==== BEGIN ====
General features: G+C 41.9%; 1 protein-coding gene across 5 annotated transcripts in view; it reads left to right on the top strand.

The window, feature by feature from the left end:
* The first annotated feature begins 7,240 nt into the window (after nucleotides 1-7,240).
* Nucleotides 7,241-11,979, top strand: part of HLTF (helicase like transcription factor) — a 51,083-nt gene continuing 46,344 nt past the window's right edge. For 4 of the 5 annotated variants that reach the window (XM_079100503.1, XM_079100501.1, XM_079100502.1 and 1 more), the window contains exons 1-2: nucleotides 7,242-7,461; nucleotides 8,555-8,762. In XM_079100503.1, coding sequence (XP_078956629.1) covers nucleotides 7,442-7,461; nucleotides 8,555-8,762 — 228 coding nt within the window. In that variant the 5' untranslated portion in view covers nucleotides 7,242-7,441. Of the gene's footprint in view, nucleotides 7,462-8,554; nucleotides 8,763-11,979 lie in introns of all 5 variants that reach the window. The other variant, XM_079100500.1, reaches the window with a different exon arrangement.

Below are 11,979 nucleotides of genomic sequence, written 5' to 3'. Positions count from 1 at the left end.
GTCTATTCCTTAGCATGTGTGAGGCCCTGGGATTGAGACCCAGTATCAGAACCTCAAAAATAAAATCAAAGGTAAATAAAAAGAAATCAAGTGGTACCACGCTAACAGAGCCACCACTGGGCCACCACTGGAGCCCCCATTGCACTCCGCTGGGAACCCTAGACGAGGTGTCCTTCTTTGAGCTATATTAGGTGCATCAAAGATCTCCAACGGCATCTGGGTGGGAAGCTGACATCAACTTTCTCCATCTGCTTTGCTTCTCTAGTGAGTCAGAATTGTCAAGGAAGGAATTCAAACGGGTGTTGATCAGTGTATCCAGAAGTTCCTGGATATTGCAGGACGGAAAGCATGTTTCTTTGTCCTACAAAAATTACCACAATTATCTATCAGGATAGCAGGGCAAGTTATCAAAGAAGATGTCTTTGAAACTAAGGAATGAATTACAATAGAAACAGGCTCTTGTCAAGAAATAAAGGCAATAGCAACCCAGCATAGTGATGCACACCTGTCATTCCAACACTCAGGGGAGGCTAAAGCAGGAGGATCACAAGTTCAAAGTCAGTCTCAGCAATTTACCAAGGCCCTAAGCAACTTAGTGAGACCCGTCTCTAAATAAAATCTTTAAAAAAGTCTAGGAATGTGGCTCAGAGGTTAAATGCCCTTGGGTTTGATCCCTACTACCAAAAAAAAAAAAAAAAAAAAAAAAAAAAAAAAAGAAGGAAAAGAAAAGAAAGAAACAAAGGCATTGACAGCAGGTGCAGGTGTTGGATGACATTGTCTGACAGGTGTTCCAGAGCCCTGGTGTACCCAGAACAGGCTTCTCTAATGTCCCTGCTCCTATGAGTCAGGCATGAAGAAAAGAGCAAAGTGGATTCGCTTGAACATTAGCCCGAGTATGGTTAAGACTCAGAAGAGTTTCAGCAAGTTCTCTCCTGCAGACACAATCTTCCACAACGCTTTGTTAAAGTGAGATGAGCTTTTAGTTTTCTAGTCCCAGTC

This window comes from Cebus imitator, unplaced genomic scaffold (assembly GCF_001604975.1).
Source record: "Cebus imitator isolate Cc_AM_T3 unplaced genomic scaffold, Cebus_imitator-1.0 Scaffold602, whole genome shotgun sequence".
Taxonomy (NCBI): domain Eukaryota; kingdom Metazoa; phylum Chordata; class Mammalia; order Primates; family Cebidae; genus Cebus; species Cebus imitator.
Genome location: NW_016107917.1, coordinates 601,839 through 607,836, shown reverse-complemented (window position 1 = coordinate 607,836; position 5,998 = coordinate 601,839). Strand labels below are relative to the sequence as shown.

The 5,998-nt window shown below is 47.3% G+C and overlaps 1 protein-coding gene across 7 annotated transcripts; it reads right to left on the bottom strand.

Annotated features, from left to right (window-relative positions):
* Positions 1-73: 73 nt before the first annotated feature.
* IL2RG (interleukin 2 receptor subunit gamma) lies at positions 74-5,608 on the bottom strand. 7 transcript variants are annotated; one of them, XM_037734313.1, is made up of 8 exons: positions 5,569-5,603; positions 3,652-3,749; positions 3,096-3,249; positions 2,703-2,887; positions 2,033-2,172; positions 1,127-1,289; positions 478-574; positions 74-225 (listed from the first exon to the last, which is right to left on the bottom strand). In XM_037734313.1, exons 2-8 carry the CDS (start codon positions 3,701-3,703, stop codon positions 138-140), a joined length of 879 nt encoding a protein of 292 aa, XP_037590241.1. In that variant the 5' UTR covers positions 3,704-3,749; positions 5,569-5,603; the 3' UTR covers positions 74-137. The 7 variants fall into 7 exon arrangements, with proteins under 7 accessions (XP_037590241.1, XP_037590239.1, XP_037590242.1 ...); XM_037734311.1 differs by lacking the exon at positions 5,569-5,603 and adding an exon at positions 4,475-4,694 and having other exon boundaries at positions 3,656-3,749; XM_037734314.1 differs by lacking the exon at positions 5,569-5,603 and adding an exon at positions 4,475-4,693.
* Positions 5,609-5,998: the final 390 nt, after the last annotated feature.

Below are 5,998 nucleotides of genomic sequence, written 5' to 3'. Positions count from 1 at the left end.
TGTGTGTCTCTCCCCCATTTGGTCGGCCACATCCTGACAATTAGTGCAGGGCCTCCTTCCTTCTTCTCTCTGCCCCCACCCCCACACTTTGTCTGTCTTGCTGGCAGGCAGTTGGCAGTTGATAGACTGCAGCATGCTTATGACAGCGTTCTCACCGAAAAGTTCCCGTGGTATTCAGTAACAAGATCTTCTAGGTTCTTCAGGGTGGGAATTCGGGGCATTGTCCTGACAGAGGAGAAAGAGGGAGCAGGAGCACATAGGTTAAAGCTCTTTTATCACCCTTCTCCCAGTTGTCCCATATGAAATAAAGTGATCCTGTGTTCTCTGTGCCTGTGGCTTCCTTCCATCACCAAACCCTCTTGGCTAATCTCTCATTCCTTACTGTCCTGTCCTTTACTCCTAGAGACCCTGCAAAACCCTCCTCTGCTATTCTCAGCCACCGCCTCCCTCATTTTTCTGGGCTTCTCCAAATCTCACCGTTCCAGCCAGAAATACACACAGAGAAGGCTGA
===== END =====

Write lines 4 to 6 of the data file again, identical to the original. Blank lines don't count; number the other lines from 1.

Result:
* Nucleotides 7,241-11,979, top strand: part of HLTF (helicase like transcription factor) — a 51,083-nt gene continuing 46,344 nt past the window's right edge. For 4 of the 5 annotated variants that reach the window (XM_079100503.1, XM_079100501.1, XM_079100502.1 and 1 more), the window contains exons 1-2: nucleotides 7,242-7,461; nucleotides 8,555-8,762. In XM_079100503.1, coding sequence (XP_078956629.1) covers nucleotides 7,442-7,461; nucleotides 8,555-8,762 — 228 coding nt within the window. In that variant the 5' untranslated portion in view covers nucleotides 7,242-7,441. Of the gene's footprint in view, nucleotides 7,462-8,554; nucleotides 8,763-11,979 lie in introns of all 5 variants that reach the window. The other variant, XM_079100500.1, reaches the window with a different exon arrangement.

Below are 11,979 nucleotides of genomic sequence, written 5' to 3'. Positions count from 1 at the left end.
GTCTATTCCTTAGCATGTGTGAGGCCCTGGGATTGAGACCCAGTATCAGAACCTCAAAAATAAAATCAAAGGTAAATAAAAAGAAATCAAGTGGTACCACGCTAACAGAGCCACCACTGGGCCACCACTGGAGCCCCCATTGCACTCCGCTGGGAACCCTAGACGAGGTGTCCTTCTTTGAGCTATATTAGGTGCATCAAAGATCTCCAACGGCATCTGGGTGGGAAGCTGACATCAACTTTCTCCATCTGCTTTGCTTCTCTAGTGAGTCAGAATTGTCAAGGAAGGAATTCAAACGGGTGTTGATCAGTGTATCCAGAAGTTCCTGGATATTGCAGGACGGAAAGCATGTTTCTTTGTCCTACAAAAATTACCACAATTATCTATCAGGATAGCAGGGCAAGTTATCAAAGAAGATGTCTTTGAAACTAAGGAATGAATTACAATAGAAACAGGCTCTTGTCAAGAAATAAAGGCAATAGCAACCCAGCATAGTGATGCACACCTGTCATTCCAACACTCAGGGGAGGCTAAAGCAGGAGGATCACAAGTTCAAAGTCAGTCTCAGCAATTTACCAAGGCCCTAAGCAACTTAGTGAGACCCGTCTCTAAATAAAATCTTTAAAAAAGTCTAGGAATGTGGCTCAGAGGTTAAATGCCCTTGGGTTTGATCCCTACTACCAAAAAAAAAAAAAAAAAAAAAAAAAAAAAAAAAGAAGGAAAAGAAAAGAAAGAAACAAAGGCATTGACAGCAGGTGCAGGTGTTGGATGACATTGTCTGACAGGTGTTCCAGAGCCCTGGTGTACCCAGAACAGGCTTCTCTAATGTCCCTGCTCCTATGAGTCAGGCATGAAGAAAAGAGCAAAGTGGATTCGCTTGAACATTAGCCCGAGTATGGTTAAGACTCAGAAGAGTTTCAGCAAGTTCTCTCCTGCAGACACAATCTTCCACAACGCTTTGTTAAAGTGAGATGAGCTTTTAGTTTTCTAGTCCCAGTC